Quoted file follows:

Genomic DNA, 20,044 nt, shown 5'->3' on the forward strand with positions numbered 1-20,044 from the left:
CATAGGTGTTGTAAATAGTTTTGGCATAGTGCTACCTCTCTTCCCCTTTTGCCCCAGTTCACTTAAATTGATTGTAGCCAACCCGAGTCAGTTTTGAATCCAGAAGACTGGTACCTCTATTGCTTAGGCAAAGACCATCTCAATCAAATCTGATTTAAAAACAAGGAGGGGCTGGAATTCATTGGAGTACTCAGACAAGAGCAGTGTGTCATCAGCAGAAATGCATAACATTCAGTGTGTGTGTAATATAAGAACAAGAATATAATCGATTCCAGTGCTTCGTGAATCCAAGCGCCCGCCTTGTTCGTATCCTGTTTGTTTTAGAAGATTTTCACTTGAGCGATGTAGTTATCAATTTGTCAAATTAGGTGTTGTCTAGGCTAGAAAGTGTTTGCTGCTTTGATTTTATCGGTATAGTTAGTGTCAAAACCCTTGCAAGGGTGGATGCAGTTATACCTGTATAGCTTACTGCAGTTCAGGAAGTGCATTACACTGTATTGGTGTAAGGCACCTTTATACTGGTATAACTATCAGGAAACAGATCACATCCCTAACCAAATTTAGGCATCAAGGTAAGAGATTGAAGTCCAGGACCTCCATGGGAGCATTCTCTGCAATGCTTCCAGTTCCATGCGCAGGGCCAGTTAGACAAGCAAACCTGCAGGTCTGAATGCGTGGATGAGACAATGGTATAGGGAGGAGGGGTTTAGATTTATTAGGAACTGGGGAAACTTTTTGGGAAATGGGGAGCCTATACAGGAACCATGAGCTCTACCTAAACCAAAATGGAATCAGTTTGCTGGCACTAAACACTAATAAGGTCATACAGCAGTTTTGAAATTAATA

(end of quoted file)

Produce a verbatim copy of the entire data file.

Genomic DNA, 20,044 nt, shown 5'->3' on the forward strand with positions numbered 1-20,044 from the left:
CATAGGTGTTGTAAATAGTTTTGGCATAGTGCTACCTCTCTTCCCCTTTTGCCCCAGTTCACTTAAATTGATTGTAGCCAACCCGAGTCAGTTTTGAATCCAGAAGACTGGTACCTCTATTGCTTAGGCAAAGACCATCTCAATCAAATCTGATTTAAAAACAAGGAGGGGCTGGAATTCATTGGAGTACTCAGACAAGAGCAGTGTGTCATCAGCAGAAATGCATAACATTCAGTGTGTGTGTAATATAAGAACAAGAATATAATCGATTCCAGTGCTTCGTGAATCCAAGCGCCCGCCTTGTTCGTATCCTGTTTGTTTTAGAAGATTTTCACTTGAGCGATGTAGTTATCAATTTGTCAAATTAGGTGTTGTCTAGGCTAGAAAGTGTTTGCTGCTTTGATTTTATCGGTATAGTTAGTGTCAAAACCCTTGCAAGGGTGGATGCAGTTATACCTGTATAGCTTACTGCAGTTCAGGAAGTGCATTACACTGTATTGGTGTAAGGCACCTTTATACTGGTATAACTATCAGGAAACAGATCACATCCCTAACCAAATTTAGGCATCAAGGTAAGAGATTGAAGTCCAGGACCTCCATGGGAGCATTCTCTGCAATGCTTCCAGTTCCATGCGCAGGGCCAGTTAGACAAGCAAACCTGCAGGTCTGAATGCGTGGATGAGACAATGGTATAGGGAGGAGGGGTTTAGATTTATTAGGAACTGGGGAAACTTTTTGGGAAATGGGGAGCCTATACAGGAACCATGAGCTCTACCTAAACCAAAATGGAATCAGTTTGCTGGCACTAAACACTAATAAGGTCATACAGCAGTTTTGAAATTAATA